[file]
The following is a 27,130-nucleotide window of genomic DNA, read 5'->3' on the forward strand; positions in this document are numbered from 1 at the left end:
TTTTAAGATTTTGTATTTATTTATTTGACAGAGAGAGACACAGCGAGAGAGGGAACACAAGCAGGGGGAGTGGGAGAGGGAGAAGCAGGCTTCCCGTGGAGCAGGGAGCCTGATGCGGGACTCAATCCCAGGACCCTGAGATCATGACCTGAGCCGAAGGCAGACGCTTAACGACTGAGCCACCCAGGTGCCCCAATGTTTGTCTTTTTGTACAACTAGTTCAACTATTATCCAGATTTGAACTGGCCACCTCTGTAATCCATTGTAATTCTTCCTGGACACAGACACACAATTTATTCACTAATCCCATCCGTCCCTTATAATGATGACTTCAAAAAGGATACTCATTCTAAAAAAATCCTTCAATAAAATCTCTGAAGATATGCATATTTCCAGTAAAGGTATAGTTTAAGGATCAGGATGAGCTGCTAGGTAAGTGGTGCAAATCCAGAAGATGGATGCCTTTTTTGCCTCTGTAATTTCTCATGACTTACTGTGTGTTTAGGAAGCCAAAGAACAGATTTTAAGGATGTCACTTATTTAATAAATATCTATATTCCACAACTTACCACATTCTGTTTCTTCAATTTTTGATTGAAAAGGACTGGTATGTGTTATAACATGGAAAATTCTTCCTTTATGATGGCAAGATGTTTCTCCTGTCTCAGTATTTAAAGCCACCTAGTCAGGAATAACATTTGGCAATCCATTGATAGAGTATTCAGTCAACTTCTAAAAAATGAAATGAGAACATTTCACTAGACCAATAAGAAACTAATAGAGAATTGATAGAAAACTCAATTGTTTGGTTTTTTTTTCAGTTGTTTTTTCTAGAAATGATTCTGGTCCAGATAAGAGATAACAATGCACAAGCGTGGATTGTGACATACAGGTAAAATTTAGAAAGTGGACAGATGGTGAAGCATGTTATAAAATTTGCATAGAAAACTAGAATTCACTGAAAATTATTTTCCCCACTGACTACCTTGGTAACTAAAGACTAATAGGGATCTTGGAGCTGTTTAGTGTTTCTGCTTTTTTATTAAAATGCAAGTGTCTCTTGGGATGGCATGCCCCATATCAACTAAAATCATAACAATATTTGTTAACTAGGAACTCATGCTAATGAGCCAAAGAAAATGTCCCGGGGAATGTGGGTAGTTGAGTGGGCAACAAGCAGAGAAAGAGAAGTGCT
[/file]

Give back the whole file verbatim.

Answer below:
The following is a 27,130-nucleotide window of genomic DNA, read 5'->3' on the forward strand; positions in this document are numbered from 1 at the left end:
TTTTAAGATTTTGTATTTATTTATTTGACAGAGAGAGACACAGCGAGAGAGGGAACACAAGCAGGGGGAGTGGGAGAGGGAGAAGCAGGCTTCCCGTGGAGCAGGGAGCCTGATGCGGGACTCAATCCCAGGACCCTGAGATCATGACCTGAGCCGAAGGCAGACGCTTAACGACTGAGCCACCCAGGTGCCCCAATGTTTGTCTTTTTGTACAACTAGTTCAACTATTATCCAGATTTGAACTGGCCACCTCTGTAATCCATTGTAATTCTTCCTGGACACAGACACACAATTTATTCACTAATCCCATCCGTCCCTTATAATGATGACTTCAAAAAGGATACTCATTCTAAAAAAATCCTTCAATAAAATCTCTGAAGATATGCATATTTCCAGTAAAGGTATAGTTTAAGGATCAGGATGAGCTGCTAGGTAAGTGGTGCAAATCCAGAAGATGGATGCCTTTTTTGCCTCTGTAATTTCTCATGACTTACTGTGTGTTTAGGAAGCCAAAGAACAGATTTTAAGGATGTCACTTATTTAATAAATATCTATATTCCACAACTTACCACATTCTGTTTCTTCAATTTTTGATTGAAAAGGACTGGTATGTGTTATAACATGGAAAATTCTTCCTTTATGATGGCAAGATGTTTCTCCTGTCTCAGTATTTAAAGCCACCTAGTCAGGAATAACATTTGGCAATCCATTGATAGAGTATTCAGTCAACTTCTAAAAAATGAAATGAGAACATTTCACTAGACCAATAAGAAACTAATAGAGAATTGATAGAAAACTCAATTGTTTGGTTTTTTTTTCAGTTGTTTTTTCTAGAAATGATTCTGGTCCAGATAAGAGATAACAATGCACAAGCGTGGATTGTGACATACAGGTAAAATTTAGAAAGTGGACAGATGGTGAAGCATGTTATAAAATTTGCATAGAAAACTAGAATTCACTGAAAATTATTTTCCCCACTGACTACCTTGGTAACTAAAGACTAATAGGGATCTTGGAGCTGTTTAGTGTTTCTGCTTTTTTATTAAAATGCAAGTGTCTCTTGGGATGGCATGCCCCATATCAACTAAAATCATAACAATATTTGTTAACTAGGAACTCATGCTAATGAGCCAAAGAAAATGTCCCGGGGAATGTGGGTAGTTGAGTGGGCAACAAGCAGAGAAAGAGAAGTGCT